Constant infusion of a drug now used intermittently to “rescue” patients with Parkinson’s from bouts of immobility may also help avoid these debilitating symptoms and smooth out their movement throughout the day, physician-scientists say.
“As presently used, this therapy helps bridge a gap,” said Dr. Kapil D. Sethi, neurologist at the Medical College of Georgia Department of Neurology and Movement Disorders Program at Augusta University.
He’s referencing debilitating in-between times when the oral Parkinson’s medication levodopa stops working and patients may experience periods of slow or even no movement without warning. That’s when they may reach for apomorphine, a dopamine receptor agonist currently available in a prefilled syringe, which quickly and directly activates dopamine receptors in the brain. Levels of the neurotransmitter dopamine, which typically enables the brain to control movement, are substantially reduced in Parkinson’s disease as dopamine-producing cells inexplicably become damaged and die.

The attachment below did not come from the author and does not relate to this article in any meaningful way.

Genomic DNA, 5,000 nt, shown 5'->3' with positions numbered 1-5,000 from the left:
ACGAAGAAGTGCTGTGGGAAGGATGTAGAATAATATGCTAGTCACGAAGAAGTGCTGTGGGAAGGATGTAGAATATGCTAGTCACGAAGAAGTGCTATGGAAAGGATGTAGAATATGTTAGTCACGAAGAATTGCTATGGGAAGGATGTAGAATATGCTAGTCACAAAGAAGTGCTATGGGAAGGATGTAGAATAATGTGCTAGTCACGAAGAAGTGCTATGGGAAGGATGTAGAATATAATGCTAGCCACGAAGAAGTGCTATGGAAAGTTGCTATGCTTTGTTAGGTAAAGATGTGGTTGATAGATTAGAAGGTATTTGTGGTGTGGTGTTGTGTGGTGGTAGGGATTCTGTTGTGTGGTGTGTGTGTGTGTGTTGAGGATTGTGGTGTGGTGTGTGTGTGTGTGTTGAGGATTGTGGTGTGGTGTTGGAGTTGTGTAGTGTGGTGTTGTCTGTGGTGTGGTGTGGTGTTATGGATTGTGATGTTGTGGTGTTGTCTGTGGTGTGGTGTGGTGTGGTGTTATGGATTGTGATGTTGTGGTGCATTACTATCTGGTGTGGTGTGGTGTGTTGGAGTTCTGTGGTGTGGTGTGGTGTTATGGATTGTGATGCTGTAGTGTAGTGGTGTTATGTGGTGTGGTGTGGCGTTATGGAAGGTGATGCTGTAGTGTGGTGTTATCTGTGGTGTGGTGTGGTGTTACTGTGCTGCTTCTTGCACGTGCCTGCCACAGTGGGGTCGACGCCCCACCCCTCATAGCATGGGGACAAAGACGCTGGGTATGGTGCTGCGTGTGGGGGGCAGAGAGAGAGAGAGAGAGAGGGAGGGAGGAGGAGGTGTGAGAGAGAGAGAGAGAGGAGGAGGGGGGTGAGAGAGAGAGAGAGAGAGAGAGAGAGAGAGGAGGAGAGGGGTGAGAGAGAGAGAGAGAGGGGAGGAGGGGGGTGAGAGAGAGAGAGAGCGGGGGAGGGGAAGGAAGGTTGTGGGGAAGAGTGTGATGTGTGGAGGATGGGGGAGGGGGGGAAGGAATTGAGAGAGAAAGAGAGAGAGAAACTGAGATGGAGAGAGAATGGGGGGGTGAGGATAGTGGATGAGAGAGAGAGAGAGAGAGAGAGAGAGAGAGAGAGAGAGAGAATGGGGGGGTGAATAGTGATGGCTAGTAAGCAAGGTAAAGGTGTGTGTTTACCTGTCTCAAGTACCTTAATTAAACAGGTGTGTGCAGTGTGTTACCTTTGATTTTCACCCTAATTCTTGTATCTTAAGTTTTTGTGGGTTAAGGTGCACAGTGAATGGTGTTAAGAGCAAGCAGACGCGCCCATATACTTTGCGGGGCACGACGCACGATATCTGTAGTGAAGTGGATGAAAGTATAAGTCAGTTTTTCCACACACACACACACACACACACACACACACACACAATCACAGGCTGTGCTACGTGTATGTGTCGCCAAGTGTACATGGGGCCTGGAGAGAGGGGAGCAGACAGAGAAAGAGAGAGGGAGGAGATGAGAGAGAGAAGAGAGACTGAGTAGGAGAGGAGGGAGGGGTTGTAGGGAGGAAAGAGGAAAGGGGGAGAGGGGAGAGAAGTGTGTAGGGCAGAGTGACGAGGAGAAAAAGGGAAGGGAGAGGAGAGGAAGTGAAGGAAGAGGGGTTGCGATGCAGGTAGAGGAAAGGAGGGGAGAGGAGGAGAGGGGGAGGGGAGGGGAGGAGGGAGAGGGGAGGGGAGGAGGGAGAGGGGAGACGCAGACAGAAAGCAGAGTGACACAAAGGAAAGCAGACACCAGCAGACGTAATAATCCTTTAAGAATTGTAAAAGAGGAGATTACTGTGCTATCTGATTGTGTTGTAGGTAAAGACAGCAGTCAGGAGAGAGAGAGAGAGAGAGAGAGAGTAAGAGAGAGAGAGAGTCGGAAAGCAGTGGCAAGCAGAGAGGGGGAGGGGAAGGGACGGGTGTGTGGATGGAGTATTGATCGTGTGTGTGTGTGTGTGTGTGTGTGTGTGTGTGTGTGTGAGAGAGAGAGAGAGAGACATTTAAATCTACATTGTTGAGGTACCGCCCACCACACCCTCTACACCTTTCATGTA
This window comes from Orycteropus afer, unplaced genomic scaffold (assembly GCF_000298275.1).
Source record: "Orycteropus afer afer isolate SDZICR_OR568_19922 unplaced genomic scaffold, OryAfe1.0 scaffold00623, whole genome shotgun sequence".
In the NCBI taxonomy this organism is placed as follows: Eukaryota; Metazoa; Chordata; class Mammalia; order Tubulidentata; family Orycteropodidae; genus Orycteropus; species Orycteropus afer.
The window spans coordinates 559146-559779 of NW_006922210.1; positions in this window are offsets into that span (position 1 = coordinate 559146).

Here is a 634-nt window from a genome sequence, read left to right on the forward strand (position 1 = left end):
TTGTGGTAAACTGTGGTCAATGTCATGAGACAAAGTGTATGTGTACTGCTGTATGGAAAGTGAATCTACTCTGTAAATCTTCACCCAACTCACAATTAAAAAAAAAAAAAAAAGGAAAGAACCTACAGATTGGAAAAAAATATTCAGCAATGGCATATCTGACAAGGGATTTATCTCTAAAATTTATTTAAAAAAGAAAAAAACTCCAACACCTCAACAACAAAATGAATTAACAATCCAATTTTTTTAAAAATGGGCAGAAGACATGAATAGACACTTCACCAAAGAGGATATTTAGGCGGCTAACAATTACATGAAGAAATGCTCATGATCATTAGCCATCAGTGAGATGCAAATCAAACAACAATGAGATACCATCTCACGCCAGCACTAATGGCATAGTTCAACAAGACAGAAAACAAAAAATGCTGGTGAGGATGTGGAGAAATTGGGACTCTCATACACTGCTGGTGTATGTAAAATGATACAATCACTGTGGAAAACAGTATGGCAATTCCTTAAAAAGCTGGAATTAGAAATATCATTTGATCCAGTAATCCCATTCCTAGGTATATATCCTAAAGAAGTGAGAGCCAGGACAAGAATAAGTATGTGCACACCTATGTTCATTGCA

The nearly 50-year-old standard treatment, levodopa, which is typically taken in tablet or capsule form and converts to dopamine when it reaches the brain, has a short half-life. Most patients must take it four times daily, but those with more advanced disease may need to take it up to eight or nine times, Sethi said. Over time, particularly young patients may experience more bouts of slowness even freezing of movement until their next levodopa dose kicks in. That in-between time is when some patients now reach for the injectable form of apomorphine as a rescue.